By Marthe Jocelyn
Illustrated by Isabelle Follath
400 Pages | Ages 10+ | Paperback
ISBN 9780735265516 | Tundra Books
Aspiring writer Aggie Morton is looking forward to Christmas. Having just solved a murder and survived her own brush with death in her small town of Torquay on the coast of England, Aggie can’t wait to spend the holidays with her sister Marjorie, the new Lady Greyson of Owl Park, an enormous manor house in the country, Grannie Jane and her fellow sleuth and partner in crime, Hector Perot. Owl Park holds many delights including Aggie’s almost-cousin Lucy, exciting and glamorous visitors from Ceylon, and disguises aplenty in the form of a group of travelling actors. Not to mention a secret passageway AND an enormous, cursed emerald. Not even glowering old Lady Greyson (the Senior) can interfere with Aggie’s festive cheer. But when Aggie and her friends discover a body instead of presents on Christmas morning, things take a deadly serious turn. With the help of a certain nosy reporter, Aggie and Hector will once again have to put their deductive skills and imaginations to work to find the murderer on the loose.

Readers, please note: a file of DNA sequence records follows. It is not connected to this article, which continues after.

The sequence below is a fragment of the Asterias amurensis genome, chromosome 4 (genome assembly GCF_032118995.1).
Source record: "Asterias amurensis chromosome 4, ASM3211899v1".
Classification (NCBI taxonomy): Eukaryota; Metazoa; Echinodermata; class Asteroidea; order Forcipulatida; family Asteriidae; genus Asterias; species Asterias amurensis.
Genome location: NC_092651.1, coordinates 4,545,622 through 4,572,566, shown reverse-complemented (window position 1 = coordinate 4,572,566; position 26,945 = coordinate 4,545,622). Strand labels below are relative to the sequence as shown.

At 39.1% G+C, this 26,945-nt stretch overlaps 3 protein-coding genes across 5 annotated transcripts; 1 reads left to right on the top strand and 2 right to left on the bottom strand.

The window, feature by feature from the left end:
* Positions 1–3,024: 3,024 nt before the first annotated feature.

Happy Narwhalidays!
(A Narwhal and Jelly Book #5)
By Ben Clanton
76 Pages | Ages 6-9  | Hardcover
ISBN 9780735262515 | Tundra Books
Dive into three new stories about Narwhal’s favorite time of the year! It’s the festive season in the world wide waters, and Narwhal is looking forward to cozying up with a good book, singing and partying with his pod pals and enjoying some warm waffle pudding. But most of all he’s excited about the arrival of the Merry Mermicorn! According to Narwhal, she’s part mermaid, part unicorn and completely mer-aculous! Jelly is of course skeptical about the existence of the “Mira-Miny-What-A Corn” . . . even when he receives a mysterious present. It must be from Narwhal. Now Jelly has to get the perfect gift, but finding a present for someone as unique as Narwhal is no easy feat, even when you have six tentacles. How will Jelly ever come up with a whaley great gift for a best pal who spreads cheer all through the year?